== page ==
Ribbon Lake – Ribbon Lakes are shaped like a finger (long and narrow)
A ribbon lake is a long, narrow lake found in glacial valleys. They are formed in locations where the glacier moved over soft rock. Harder rock higher up the valley is left relatively untouched, so ribbon lakes form in the bottom where soft rock has been eroded by the glacier.
The ribbon was decorated with pictures of lakes (ribbon lake) and wrapped around her finger (to remind her that ribbon lakes are finger-shaped). She even left the ribbon on when she played soft rock (to again remind herself that ribbon lakes form on soft rock).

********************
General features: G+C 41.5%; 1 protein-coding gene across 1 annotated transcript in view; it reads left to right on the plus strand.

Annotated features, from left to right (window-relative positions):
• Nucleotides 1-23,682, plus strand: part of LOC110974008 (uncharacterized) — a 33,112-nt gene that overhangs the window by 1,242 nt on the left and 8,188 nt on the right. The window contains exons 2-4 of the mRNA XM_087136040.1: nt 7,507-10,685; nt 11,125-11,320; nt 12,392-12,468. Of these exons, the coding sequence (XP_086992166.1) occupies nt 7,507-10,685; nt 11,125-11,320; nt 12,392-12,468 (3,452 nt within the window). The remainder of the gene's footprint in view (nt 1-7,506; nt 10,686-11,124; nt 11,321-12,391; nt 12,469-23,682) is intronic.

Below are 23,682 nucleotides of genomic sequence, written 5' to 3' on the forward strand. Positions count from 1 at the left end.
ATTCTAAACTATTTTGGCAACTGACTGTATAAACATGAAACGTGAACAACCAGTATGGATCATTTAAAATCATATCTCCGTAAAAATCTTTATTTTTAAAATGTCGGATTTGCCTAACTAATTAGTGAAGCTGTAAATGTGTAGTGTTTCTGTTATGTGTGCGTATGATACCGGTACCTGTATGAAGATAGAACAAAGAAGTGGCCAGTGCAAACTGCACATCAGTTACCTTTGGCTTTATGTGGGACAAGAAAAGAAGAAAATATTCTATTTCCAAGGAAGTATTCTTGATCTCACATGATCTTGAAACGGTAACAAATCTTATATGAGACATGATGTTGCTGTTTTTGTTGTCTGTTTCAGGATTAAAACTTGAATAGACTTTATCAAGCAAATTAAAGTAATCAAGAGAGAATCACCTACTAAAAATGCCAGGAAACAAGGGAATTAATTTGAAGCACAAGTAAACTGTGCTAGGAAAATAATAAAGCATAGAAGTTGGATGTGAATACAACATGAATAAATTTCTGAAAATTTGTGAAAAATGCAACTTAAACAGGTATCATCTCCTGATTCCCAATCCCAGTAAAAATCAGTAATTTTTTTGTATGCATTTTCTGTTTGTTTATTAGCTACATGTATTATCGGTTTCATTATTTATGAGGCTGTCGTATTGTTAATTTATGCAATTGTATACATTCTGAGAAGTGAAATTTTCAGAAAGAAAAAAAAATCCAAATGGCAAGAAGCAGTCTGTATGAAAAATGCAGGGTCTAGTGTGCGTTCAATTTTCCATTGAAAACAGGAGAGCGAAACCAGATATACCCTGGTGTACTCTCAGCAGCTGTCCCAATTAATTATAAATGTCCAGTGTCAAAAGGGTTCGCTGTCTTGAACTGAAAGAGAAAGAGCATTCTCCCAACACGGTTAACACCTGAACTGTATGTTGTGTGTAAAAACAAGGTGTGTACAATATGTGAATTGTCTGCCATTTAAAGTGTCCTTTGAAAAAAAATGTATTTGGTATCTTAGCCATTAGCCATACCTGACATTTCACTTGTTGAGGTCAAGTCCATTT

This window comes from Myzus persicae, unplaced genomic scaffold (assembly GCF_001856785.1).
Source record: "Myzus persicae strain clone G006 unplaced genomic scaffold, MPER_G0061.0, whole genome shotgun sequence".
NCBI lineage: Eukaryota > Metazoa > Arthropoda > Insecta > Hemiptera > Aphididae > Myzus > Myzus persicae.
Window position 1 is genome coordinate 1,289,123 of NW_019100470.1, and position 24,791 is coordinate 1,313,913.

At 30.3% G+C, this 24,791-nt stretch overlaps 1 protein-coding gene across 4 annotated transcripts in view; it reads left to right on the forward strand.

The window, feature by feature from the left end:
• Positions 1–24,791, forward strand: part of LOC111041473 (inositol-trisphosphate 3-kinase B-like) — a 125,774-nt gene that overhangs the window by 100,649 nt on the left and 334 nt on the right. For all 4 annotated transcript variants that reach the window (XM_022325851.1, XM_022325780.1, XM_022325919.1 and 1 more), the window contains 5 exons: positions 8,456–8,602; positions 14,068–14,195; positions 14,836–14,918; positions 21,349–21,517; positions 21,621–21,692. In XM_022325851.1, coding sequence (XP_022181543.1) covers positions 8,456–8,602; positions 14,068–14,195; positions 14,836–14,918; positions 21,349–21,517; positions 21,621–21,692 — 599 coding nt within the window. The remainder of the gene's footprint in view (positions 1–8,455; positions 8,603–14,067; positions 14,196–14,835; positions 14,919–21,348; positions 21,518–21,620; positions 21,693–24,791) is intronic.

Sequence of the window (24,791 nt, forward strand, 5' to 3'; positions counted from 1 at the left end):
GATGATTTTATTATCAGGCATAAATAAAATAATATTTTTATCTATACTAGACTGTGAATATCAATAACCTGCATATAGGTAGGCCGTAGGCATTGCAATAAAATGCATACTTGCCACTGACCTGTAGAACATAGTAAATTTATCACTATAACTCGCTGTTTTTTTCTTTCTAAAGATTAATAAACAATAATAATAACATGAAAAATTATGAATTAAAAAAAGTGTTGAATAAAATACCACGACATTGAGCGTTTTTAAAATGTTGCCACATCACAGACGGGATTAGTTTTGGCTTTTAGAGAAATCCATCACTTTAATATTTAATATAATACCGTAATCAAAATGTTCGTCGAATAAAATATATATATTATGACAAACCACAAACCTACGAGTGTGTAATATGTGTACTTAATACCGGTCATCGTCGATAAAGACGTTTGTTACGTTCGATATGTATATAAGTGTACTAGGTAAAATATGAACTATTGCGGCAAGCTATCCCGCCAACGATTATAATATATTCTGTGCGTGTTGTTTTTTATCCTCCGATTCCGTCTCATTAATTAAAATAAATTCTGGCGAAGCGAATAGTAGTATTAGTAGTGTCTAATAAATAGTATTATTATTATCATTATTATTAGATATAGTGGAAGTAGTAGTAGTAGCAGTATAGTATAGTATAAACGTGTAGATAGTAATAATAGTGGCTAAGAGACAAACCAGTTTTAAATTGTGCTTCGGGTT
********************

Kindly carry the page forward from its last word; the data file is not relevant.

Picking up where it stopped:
Galciers move over both hard and soft rock as they gouge out valleys. Softer rock is less resistant to erosion, so the glacier will carve it out more deeply.
When the glacier retreats, water collects in these deeper areas, creating long, thin bodies of water called ribbon lakes.
Many of the lakes in Britain's Lake District are ribbon lakes. Windermere is a prime example.